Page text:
Every artist gets some sort of 'writer's block' at some stage in their career. How do graphic design creatives get past this? Knowing the answer to this question is something that comes with time and experience, but there are a few tricks that can help you on your way.
When working on a new brief, don't try to set the graphic design industry alight with an entirely new style or design. It's impractical, unlikely to succeed, and even more unlikely to SELL. This is what graphic designs have to do - SELL. As much as many graphic design teachers and gurus might rail against 'selling out' in today's graphic design industry, we can't afford to treat every piece of design as a unique work of 'art'. We produce graphic designs for clients who buy them because the designs will help to SELL their product or service. It's that simple.
So when you start a new design, before you do anything else try to put yourself in the shoes of the potential customer. What are they going to be buying? Why will they buy it? Most important, what would persuade you (if you were a potential customer) to buy the product or service you'll be producing a design for?
If you can come up with an idea which would convince YOU to buy, then you're on the right track. And this applies to any kind of graphic design job there is - whether it's an advert, a website or a business card. the primary purpose of all of these things is to get a potential customer to PICK UP THE PHONE. That's it - if you can achieve this, you should be proud that you've done your job well.
Don't include something on a design that doesn't have a reason for being there - window dressing hides or confuses the message. Resist the urge to fill space for the sake of it. The message is everything, so don't keep the reader guessing - you'll lose them before they can be bothered to work out what you're trying to sell. And selling is a concept you can't afford to forget. Graphic designs sell to clients because they are visual 'salesmen'. A business doesn't commission a piece of art from a graphic design firm - it buys a sales tool. As long as you remember this at every stage of the design process, you'll be fine. Be simultaneously clear about what you're trying to say as well as visually appealing.
Have you ever heard the expression "Imitation is the sincerest form of flattery"? If you run into trouble while working on a design, take a deep breath and look at how graphic designers from the past have dealt with the same situation. This doesn't mean that you should copy someone else's work - you just need to generate some new ideas of your own which can be sparked by leafing through other creative work.
If you're working on an advert for a magazine, leaf through a few publications targeted at the same industry as the one you're designing for. You'll find design inspiration and ideas pretty quickly. It's also useful to see what others are doing to target the same market as you.
No graphic design studio is without a small library of design books, art books, graphic design industry magazines and other sources of inspiration. How do graphic design publications help? Magazines and books about graphic design tend to fill their pages with up-to-date design ideas as well as favourites from the past, all of which can fuel your design inspiration.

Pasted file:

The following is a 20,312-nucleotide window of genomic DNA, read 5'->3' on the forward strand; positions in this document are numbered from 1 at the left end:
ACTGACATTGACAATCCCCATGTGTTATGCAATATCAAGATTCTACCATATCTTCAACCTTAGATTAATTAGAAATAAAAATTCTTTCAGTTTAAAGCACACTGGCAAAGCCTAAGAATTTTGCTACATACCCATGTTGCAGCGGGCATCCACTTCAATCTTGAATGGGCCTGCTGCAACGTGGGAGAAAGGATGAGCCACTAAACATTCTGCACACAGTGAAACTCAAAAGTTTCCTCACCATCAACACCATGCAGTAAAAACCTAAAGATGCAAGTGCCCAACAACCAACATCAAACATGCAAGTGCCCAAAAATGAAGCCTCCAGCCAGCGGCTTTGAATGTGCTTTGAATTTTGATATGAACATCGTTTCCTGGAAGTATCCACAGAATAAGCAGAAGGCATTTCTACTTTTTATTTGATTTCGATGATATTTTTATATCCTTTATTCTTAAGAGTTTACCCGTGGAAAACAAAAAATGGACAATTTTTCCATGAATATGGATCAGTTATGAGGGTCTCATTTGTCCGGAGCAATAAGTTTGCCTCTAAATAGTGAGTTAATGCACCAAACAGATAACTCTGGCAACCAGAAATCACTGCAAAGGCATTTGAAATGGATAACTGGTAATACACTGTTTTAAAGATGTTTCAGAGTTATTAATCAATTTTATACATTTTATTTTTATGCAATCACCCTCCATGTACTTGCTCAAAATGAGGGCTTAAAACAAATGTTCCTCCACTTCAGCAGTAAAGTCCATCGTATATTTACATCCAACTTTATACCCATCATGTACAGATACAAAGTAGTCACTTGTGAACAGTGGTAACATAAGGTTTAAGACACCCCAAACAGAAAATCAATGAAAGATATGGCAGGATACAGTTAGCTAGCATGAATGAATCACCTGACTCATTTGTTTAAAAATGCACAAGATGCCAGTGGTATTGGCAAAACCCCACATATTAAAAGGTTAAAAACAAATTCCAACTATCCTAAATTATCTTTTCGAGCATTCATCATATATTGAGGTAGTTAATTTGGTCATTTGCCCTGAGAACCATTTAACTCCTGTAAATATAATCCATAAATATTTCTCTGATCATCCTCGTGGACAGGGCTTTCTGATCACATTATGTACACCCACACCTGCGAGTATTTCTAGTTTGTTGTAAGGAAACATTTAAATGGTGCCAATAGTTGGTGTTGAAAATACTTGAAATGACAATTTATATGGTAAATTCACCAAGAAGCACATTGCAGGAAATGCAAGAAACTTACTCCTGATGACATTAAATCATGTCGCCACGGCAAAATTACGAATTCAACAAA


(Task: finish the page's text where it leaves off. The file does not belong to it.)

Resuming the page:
In my studio I also tend to keep items of marketing material that appeal to me in some way; either because I like the finish of the stock they've been produced on, or because they contain an innovative or visually appealing piece of work. All these can be drawn on as sources of graphic design inspiration.
You must have your own favourite period of art and design history - whether it's Art Deco or Pop Art; the Renaissance or Impressionism; advertising of the early 20th Century or Star Wars merchandise. Use what appeals to you in your design. Remember, you have to enjoy the creative process in order to produce good work, so try to design something using your own preferred influences. This should help to kick start your own design process, and will help to define your own unique style.
So you now have an idea of the style that you'll use, as well as the message you want to get across. How do graphic design creatives start the actual process of designing? I always begin by sketching ideas out on scrap paper. Don't stop until you've explored a number of ideas so you can narrow them down to one or two good ones. If I'm creating some sort of page layout design, I'll sketch a number of page outline thumbnails, look at the material that I have to fill them, and doodle little layouts over and over again. It never takes too long before some solid design ideas start to show themselves.
Once I'm happy I move to the Mac. I never skip this stage and start a new design on the computer - it takes much longer and if you set off down the wrong route it will take quite some time before you realise it - and that's wasted time and money. You don't have to be a great artist to sketch ideas by hand - and you'll improve with practice. In many ways this is the most enjoyable part of the creative process - starting wth a blank sheet. Enjoyable and a little terrifying!